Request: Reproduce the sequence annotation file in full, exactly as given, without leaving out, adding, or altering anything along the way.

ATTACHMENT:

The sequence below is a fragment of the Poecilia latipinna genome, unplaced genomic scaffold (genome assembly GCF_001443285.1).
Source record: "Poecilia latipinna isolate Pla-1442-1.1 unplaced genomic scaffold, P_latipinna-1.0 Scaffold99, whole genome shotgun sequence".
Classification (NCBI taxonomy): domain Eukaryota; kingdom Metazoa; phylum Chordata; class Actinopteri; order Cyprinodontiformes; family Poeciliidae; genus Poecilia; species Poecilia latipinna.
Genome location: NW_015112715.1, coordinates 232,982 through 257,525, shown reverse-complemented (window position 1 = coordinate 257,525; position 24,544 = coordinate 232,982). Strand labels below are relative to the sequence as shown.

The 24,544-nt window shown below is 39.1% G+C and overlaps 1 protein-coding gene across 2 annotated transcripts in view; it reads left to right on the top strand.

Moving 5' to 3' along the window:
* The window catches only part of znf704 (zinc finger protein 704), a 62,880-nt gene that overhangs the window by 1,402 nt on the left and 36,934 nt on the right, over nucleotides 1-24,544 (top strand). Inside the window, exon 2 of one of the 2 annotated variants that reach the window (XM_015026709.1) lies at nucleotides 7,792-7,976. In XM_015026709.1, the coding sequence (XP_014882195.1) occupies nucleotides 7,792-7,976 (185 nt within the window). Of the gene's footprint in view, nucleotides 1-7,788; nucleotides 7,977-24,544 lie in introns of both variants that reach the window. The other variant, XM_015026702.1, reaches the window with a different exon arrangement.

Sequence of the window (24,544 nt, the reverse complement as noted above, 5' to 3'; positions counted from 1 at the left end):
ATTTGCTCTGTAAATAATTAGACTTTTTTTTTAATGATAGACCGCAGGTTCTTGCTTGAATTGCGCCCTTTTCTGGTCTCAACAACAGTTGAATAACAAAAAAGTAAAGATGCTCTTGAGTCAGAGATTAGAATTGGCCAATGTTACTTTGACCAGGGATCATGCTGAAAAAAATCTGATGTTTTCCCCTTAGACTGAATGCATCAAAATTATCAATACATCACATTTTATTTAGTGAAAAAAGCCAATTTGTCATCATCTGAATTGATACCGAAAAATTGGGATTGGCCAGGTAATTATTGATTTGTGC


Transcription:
The sequence below is a fragment of the Poecilia latipinna genome, unplaced genomic scaffold (genome assembly GCF_001443285.1).
Source record: "Poecilia latipinna isolate Pla-1442-1.1 unplaced genomic scaffold, P_latipinna-1.0 Scaffold99, whole genome shotgun sequence".
Classification (NCBI taxonomy): domain Eukaryota; kingdom Metazoa; phylum Chordata; class Actinopteri; order Cyprinodontiformes; family Poeciliidae; genus Poecilia; species Poecilia latipinna.
Genome location: NW_015112715.1, coordinates 232,982 through 257,525, shown reverse-complemented (window position 1 = coordinate 257,525; position 24,544 = coordinate 232,982). Strand labels below are relative to the sequence as shown.

The 24,544-nt window shown below is 39.1% G+C and overlaps 1 protein-coding gene across 2 annotated transcripts in view; it reads left to right on the top strand.

Moving 5' to 3' along the window:
* The window catches only part of znf704 (zinc finger protein 704), a 62,880-nt gene that overhangs the window by 1,402 nt on the left and 36,934 nt on the right, over nucleotides 1-24,544 (top strand). Inside the window, exon 2 of one of the 2 annotated variants that reach the window (XM_015026709.1) lies at nucleotides 7,792-7,976. In XM_015026709.1, the coding sequence (XP_014882195.1) occupies nucleotides 7,792-7,976 (185 nt within the window). Of the gene's footprint in view, nucleotides 1-7,788; nucleotides 7,977-24,544 lie in introns of both variants that reach the window. The other variant, XM_015026702.1, reaches the window with a different exon arrangement.

Sequence of the window (24,544 nt, the reverse complement as noted above, 5' to 3'; positions counted from 1 at the left end):
ATTTGCTCTGTAAATAATTAGACTTTTTTTTTAATGATAGACCGCAGGTTCTTGCTTGAATTGCGCCCTTTTCTGGTCTCAACAACAGTTGAATAACAAAAAAGTAAAGATGCTCTTGAGTCAGAGATTAGAATTGGCCAATGTTACTTTGACCAGGGATCATGCTGAAAAAAATCTGATGTTTTCCCCTTAGACTGAATGCATCAAAATTATCAATACATCACATTTTATTTAGTGAAAAAAGCCAATTTGTCATCATCTGAATTGATACCGAAAAATTGGGATTGGCCAGGTAATTATTGATTTGTGC